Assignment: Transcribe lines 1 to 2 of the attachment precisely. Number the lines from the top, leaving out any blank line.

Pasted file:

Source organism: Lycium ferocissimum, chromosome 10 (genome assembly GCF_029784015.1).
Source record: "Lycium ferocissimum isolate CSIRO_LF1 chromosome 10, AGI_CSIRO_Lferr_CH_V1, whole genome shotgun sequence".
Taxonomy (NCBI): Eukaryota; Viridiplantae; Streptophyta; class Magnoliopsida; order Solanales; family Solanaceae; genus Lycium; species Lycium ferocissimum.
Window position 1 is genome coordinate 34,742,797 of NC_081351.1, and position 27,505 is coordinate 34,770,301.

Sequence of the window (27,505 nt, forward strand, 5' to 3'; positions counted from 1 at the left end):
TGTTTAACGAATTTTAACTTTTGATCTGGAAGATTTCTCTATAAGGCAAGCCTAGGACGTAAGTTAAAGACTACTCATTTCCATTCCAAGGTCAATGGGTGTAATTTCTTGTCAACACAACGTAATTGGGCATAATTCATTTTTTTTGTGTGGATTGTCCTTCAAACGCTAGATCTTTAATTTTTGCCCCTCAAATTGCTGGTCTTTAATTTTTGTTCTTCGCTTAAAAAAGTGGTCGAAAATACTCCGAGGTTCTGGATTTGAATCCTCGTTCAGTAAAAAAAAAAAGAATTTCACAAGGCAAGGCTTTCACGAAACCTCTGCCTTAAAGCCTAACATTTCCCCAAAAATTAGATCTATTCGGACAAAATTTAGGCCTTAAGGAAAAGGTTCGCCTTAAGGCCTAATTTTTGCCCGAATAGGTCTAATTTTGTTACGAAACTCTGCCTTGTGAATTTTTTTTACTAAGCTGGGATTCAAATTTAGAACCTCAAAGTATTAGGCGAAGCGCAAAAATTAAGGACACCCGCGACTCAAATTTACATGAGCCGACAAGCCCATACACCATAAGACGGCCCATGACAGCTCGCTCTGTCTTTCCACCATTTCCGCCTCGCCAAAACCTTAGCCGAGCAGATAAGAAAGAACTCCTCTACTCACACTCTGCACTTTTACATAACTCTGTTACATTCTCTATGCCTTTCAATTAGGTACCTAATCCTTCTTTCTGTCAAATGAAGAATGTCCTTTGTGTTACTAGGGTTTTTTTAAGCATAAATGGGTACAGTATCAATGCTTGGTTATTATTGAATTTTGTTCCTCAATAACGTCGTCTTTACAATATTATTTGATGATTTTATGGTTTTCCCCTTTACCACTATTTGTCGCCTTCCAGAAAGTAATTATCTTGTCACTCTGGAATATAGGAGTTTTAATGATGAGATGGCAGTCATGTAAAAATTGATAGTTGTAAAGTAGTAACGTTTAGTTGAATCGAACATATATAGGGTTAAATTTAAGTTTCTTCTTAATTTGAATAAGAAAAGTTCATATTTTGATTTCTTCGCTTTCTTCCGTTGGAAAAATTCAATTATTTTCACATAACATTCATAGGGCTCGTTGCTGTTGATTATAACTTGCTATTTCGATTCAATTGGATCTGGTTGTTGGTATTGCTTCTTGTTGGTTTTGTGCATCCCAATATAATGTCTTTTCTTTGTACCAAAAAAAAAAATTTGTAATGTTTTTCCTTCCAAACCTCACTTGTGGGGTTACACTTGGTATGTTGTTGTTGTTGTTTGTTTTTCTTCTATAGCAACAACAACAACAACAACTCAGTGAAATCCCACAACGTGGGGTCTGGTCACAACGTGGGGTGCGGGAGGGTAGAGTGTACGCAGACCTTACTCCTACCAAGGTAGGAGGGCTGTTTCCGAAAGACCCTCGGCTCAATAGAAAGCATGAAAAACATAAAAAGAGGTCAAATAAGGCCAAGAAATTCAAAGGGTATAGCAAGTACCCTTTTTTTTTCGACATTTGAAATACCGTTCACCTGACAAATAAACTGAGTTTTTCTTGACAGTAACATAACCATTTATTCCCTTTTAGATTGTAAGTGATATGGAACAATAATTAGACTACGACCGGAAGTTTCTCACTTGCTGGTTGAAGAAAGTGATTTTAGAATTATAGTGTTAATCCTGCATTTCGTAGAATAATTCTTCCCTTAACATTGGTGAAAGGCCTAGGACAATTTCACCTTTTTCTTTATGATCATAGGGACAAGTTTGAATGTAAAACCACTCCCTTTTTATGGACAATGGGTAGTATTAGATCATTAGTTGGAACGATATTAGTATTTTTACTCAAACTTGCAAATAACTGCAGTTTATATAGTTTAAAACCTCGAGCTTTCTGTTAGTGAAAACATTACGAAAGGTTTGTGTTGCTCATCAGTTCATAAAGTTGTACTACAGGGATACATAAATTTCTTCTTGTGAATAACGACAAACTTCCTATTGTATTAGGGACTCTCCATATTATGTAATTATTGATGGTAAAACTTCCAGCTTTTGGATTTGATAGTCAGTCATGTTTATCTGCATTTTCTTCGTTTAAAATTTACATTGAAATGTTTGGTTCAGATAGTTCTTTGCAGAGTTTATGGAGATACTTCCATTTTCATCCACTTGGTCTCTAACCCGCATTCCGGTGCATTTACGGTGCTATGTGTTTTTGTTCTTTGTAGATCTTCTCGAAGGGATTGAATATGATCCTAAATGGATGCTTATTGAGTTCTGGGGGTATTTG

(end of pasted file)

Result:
Source organism: Lycium ferocissimum, chromosome 10 (genome assembly GCF_029784015.1).
Source record: "Lycium ferocissimum isolate CSIRO_LF1 chromosome 10, AGI_CSIRO_Lferr_CH_V1, whole genome shotgun sequence".